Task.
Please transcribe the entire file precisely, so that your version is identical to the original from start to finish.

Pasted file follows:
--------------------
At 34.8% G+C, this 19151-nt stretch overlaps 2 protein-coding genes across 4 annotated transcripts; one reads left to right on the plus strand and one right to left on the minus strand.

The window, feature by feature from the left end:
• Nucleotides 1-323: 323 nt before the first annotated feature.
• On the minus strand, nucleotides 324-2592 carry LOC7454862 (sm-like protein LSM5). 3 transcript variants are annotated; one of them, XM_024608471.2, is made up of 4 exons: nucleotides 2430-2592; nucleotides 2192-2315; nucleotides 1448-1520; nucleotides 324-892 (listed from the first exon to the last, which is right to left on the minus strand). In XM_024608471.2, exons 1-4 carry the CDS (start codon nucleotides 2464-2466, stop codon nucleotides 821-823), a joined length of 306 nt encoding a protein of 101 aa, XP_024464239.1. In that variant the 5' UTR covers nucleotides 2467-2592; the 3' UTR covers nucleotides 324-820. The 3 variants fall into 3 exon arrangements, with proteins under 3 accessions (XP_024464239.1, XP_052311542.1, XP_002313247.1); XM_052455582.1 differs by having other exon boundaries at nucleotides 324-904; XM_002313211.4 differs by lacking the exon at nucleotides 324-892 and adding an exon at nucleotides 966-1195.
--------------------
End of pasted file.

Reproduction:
At 34.8% G+C, this 19151-nt stretch overlaps 2 protein-coding genes across 4 annotated transcripts; one reads left to right on the plus strand and one right to left on the minus strand.

The window, feature by feature from the left end:
• Nucleotides 1-323: 323 nt before the first annotated feature.
• On the minus strand, nucleotides 324-2592 carry LOC7454862 (sm-like protein LSM5). 3 transcript variants are annotated; one of them, XM_024608471.2, is made up of 4 exons: nucleotides 2430-2592; nucleotides 2192-2315; nucleotides 1448-1520; nucleotides 324-892 (listed from the first exon to the last, which is right to left on the minus strand). In XM_024608471.2, exons 1-4 carry the CDS (start codon nucleotides 2464-2466, stop codon nucleotides 821-823), a joined length of 306 nt encoding a protein of 101 aa, XP_024464239.1. In that variant the 5' UTR covers nucleotides 2467-2592; the 3' UTR covers nucleotides 324-820. The 3 variants fall into 3 exon arrangements, with proteins under 3 accessions (XP_024464239.1, XP_052311542.1, XP_002313247.1); XM_052455582.1 differs by having other exon boundaries at nucleotides 324-904; XM_002313211.4 differs by lacking the exon at nucleotides 324-892 and adding an exon at nucleotides 966-1195.